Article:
By Lucien Libert
PARIS (Reuters) - For the first time in months, Justine Prebolin had good reason to arrive early for her train out of Paris on the day France further loosened COVID-19 curbs: a table for lunch at the Gare de Lyon's sumptuous Le Train Bleu restaurant.
French restaurants, cafes and bars resumed serving customers indoors on Wednesday, following a seven-month shutdown ordered by the government to try and contain the spread of the coronavirus.
Asked how it felt to dine on steak tartare under the restaurant's ornately painted ceilings and chandeliers, the 33-year-old said: "Happiness. A taste rediscovered, a true feeling of freedom."
Eating out is a ritual that is part of France's social fabric. The French spend more time eating and drinking than citizens in any other developed nation, according to the Organization for Economic Cooperation and Development.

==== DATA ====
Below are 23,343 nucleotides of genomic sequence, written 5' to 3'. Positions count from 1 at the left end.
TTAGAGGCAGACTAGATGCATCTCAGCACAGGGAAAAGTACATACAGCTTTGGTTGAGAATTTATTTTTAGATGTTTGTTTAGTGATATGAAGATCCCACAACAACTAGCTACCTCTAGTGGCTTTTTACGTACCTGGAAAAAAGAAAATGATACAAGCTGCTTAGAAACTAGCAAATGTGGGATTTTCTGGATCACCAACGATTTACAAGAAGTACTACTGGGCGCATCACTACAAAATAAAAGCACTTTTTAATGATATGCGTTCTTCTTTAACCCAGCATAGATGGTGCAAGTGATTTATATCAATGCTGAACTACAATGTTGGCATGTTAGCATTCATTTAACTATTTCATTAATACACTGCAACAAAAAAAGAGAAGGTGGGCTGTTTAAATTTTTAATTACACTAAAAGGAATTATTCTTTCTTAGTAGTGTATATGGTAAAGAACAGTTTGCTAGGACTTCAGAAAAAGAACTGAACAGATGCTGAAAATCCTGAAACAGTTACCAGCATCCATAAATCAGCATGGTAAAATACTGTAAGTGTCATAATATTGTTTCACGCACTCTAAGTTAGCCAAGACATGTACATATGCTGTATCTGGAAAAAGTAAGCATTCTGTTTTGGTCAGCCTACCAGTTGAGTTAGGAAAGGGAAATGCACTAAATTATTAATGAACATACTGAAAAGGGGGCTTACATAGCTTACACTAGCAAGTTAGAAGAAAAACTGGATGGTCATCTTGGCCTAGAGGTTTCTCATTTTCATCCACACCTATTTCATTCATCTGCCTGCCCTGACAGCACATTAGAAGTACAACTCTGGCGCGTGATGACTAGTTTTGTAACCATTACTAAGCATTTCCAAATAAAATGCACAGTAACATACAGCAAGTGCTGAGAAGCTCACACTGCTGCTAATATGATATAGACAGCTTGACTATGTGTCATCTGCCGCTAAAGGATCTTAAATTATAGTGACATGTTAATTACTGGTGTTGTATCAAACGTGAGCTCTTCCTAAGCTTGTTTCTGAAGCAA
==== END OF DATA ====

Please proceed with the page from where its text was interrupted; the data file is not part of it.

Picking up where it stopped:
The third round of unwinding an April lockdown also saw among other measures the reopening of gyms, the return of up to 5,000 supporters inside sports stadium and the relaxing of home-working rules.
France reported just over 6,018 new COVID-19 cases on Tuesday. At the peak of the third wave in April, the seven-day average neared 40,000.
"We've made it!" President Emmanuel Macron tweeted. "We've missed this life so much!"
Reunited for the first time since the autumn, waiting staff in crisp shirts, waistcoats and bow-ties swarmed around Le Train Bleu, which featured in the 1972 movie Travels with My Aunt and Luc Besson's La Femme Nikita.
"We've been waiting for this day for several months. The pleasure is as much ours as it is our diners," said the maitre d'hotel Tony Gonsard.
Seated at another table, Caroline Rousseau said she felt alive again now that everyday routines were returning to normal.
"I can't wait for it to go on like this," she said. "Hopefully it will."
(Reporting by Lucien Libert; Writing by Richard Lough, Editing by Alexandra Hudson)